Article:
Ending 2020 With a Sweet Bit of Release

The hot chocolate bomb is a tasty metaphor for a pent-up year.

By Hannah Selinger

After months upon months of palliative food trends — baking sourdough bread, swirling up cups of Dalgona coffee, cutting into deceptive cakes — 2020 is ending not with a whimper but a bang, in the form of a hot chocolate bomb.

These hollow orbs, designed to dissolve dramatically in warm milk, began to take over TikTok back in October. Now they’re everywhere: Search for #hotchocolatebombs on Instagram, and you’ll find more than 100,000 photos and videos of the giant truffle-like treats, filled with marshmallows, candy and — for the grown-up consumer — alcohol. Even major grocery chains, like Trader Joe’s and Costco, sell them.

Local chocolatiers and bakers are getting in on the trend, too. Lori Waiser, 43, an owner of Lor’s Little Bakeshop in Morristown, N.J., began making hot chocolate bombs in late November after requests from some of her corporate clients. In the first three weeks, she sold 600 of them, which she made by hand in sets of three.

“I think these cocoa bombs are just adding instant joy to someone’s life,” Ms. Waiser said. The reward, though worthwhile, is also fleeting, she noted. “These are taking me close to 15 minutes apiece, and someone’s dissolving it in less than 20 seconds,” she said.

Andrea Traynor, 45, of Courtice, Ontario, who runs the lifestyle blog Mommy Gearest, purchased hot chocolate bombs for her children, aged 10 and 12, after seeing an Instagram Story.

“I watched somebody pour their steaming hot milk, and their chocolate bomb obviously exploded with complete perfection, and I thought, ‘Ooh, that’s fun.’” Ms. Traynor had participated in some of the year’s other social food trends, but the appeal of the bombs, she said, felt different.

In particular, she enjoyed being able to watch her children experience an ephemeral bit of delight. “We are so isolated,” she said. “So I really made a point, since spring, of trying to spark as much joy in my kids’ lives as possible.”

Stephanie Omens, 55, a psychotherapist in private practice in Manhattan, believes that the enthusiasm surrounding the trend is also about agency.

“It’s something that we can control in a place during the pandemic when we have been out of control,” she said. “We don’t know when it’s going to end.” The hot chocolate bomb offers a gratification that we can wrap our hands and minds around. “We know something’s going to happen instantaneously. And so, that’s exciting, and we get to master it.”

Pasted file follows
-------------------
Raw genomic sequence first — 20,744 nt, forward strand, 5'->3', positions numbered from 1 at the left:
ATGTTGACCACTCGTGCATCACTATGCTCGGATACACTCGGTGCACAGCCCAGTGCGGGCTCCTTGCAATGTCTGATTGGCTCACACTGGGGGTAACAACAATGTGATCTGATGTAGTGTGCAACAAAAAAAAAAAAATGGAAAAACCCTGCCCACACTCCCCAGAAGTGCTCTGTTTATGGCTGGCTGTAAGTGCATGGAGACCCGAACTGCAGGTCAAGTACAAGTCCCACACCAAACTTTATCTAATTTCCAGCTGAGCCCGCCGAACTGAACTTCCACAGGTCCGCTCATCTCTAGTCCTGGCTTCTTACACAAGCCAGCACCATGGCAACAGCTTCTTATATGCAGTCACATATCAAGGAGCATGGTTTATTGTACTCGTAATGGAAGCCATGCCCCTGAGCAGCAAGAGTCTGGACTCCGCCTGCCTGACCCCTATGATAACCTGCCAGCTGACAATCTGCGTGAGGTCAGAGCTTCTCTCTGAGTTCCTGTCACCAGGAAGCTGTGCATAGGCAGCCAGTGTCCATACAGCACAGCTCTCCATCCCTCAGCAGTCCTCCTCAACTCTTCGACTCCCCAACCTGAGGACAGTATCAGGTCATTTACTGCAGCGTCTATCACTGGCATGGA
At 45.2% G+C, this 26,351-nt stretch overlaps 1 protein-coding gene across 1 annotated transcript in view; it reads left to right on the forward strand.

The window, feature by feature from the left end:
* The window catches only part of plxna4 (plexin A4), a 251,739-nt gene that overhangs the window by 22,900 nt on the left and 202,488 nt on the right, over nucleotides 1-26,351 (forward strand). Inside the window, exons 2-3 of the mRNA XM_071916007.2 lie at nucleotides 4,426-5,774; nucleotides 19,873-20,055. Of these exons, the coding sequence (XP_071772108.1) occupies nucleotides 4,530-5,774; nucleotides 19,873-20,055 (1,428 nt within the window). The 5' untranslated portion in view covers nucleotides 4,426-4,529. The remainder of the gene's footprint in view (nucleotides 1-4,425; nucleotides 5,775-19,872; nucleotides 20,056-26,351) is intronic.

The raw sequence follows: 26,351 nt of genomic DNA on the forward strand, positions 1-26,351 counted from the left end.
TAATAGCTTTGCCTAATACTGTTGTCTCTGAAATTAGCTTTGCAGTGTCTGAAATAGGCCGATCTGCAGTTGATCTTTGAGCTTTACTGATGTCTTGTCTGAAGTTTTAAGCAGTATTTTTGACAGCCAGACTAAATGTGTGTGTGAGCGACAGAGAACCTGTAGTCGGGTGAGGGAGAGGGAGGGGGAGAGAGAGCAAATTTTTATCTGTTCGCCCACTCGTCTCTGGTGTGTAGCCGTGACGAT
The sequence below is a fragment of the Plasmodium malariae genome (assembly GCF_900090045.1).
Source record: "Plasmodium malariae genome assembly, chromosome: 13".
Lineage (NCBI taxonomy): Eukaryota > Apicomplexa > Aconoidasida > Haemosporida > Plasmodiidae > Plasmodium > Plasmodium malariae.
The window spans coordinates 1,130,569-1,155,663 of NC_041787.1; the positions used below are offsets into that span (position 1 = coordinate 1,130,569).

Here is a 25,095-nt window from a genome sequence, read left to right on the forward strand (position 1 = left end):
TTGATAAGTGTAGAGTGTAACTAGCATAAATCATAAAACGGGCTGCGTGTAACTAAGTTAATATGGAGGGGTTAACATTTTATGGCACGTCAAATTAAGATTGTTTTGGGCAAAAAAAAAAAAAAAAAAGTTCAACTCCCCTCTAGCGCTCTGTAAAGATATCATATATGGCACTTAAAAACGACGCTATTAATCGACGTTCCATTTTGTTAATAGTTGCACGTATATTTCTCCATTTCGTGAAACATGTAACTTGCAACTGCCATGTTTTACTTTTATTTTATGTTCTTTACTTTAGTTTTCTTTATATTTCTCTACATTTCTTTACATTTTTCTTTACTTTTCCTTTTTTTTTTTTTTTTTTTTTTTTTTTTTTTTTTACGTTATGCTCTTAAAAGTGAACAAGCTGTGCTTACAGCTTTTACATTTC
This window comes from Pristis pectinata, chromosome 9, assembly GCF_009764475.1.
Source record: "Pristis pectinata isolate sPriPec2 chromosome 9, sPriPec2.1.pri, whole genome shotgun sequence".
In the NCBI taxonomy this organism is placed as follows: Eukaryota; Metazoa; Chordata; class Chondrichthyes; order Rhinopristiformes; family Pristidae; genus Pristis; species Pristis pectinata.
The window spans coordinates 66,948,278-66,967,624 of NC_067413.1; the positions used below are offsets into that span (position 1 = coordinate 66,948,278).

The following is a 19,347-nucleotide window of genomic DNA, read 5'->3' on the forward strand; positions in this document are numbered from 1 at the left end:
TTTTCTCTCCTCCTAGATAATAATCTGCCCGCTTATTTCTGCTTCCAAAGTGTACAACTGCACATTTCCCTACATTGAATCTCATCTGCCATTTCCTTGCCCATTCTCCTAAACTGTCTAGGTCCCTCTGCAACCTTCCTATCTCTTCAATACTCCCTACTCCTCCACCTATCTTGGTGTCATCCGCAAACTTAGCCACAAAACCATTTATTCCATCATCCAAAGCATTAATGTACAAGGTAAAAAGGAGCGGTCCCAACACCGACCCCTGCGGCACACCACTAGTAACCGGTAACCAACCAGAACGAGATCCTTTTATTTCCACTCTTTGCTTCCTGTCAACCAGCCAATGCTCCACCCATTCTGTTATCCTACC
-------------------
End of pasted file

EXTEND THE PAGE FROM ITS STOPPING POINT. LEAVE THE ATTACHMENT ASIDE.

For Julie Dugdale, 41, a freelance writer in Denver, who was recently given a set of the hot chocolate bombs, the treats feel, indeed, like an antidote to the world’s current chaos.

“It’s this huge, fun, bursty, melty glob of — you don’t even know what’s going to happen,” she said. “But you don’t have to worry about it going anywhere, or spilling anywhere, or being something that you didn’t realize was going to happen and not being able to clean it up or deal with it.”

Ms. Dugdale, who has two sons (an 18-month-old and a 3-year-old), said that her world is “very small” right now and that she is “constantly looking for new things” to deliver “surprise and delight.” Her youngest child has spent half of his life amid the pandemic.

“He doesn’t know any different,” she said. With that in mind, the simple melting of a chocolate bomb in a sea of hot milk, marshmallows afloat for mere seconds before their inevitable dissolution, can feel like this year’s necessary magic.

In the end, the hot chocolate bomb may be the ultimate memorial to 2020, the jettisoning of emotion in a year where it has previously been bottled up. Under pressure, everything was bound to crack open. Call it the perfect metaphor for the moment, held together by a fragile chocolate shell.

“You’re not sure when the explosion will happen,” Ms. Omens said of the hot chocolate deluge. “You wait in anticipation. And then, when it does, there’s joy.” Like fireworks, she said, the hot chocolate bomb offers a double helping of excitement: the crescendo to the main event and then, finally, the sweet, sweet release that we all have been craving.

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